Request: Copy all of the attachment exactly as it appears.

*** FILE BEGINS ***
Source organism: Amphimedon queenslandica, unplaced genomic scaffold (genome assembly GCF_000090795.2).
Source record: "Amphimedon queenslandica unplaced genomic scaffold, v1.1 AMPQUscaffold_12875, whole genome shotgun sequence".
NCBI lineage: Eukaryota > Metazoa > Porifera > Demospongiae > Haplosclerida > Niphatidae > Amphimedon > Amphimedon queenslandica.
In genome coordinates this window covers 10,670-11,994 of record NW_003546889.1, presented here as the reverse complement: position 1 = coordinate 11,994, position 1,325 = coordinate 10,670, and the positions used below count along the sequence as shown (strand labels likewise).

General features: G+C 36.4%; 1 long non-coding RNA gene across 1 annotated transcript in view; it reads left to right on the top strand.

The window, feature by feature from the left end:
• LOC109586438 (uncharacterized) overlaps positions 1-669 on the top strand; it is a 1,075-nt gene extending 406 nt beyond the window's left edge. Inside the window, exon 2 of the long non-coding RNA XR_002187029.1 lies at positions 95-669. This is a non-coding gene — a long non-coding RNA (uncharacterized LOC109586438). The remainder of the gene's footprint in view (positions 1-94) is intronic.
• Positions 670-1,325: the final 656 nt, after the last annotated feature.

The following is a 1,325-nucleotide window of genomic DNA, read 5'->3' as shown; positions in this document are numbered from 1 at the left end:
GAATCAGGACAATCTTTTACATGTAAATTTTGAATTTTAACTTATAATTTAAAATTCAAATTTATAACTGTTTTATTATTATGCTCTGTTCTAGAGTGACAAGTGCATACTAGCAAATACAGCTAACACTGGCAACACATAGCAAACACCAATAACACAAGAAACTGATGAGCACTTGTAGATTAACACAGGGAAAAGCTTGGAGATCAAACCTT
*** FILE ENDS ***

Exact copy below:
Source organism: Amphimedon queenslandica, unplaced genomic scaffold (genome assembly GCF_000090795.2).
Source record: "Amphimedon queenslandica unplaced genomic scaffold, v1.1 AMPQUscaffold_12875, whole genome shotgun sequence".
NCBI lineage: Eukaryota > Metazoa > Porifera > Demospongiae > Haplosclerida > Niphatidae > Amphimedon > Amphimedon queenslandica.
In genome coordinates this window covers 10,670-11,994 of record NW_003546889.1, presented here as the reverse complement: position 1 = coordinate 11,994, position 1,325 = coordinate 10,670, and the positions used below count along the sequence as shown (strand labels likewise).

General features: G+C 36.4%; 1 long non-coding RNA gene across 1 annotated transcript in view; it reads left to right on the top strand.

The window, feature by feature from the left end:
• LOC109586438 (uncharacterized) overlaps positions 1-669 on the top strand; it is a 1,075-nt gene extending 406 nt beyond the window's left edge. Inside the window, exon 2 of the long non-coding RNA XR_002187029.1 lies at positions 95-669. This is a non-coding gene — a long non-coding RNA (uncharacterized LOC109586438). The remainder of the gene's footprint in view (positions 1-94) is intronic.
• Positions 670-1,325: the final 656 nt, after the last annotated feature.

The following is a 1,325-nucleotide window of genomic DNA, read 5'->3' as shown; positions in this document are numbered from 1 at the left end:
GAATCAGGACAATCTTTTACATGTAAATTTTGAATTTTAACTTATAATTTAAAATTCAAATTTATAACTGTTTTATTATTATGCTCTGTTCTAGAGTGACAAGTGCATACTAGCAAATACAGCTAACACTGGCAACACATAGCAAACACCAATAACACAAGAAACTGATGAGCACTTGTAGATTAACACAGGGAAAAGCTTGGAGATCAAACCTT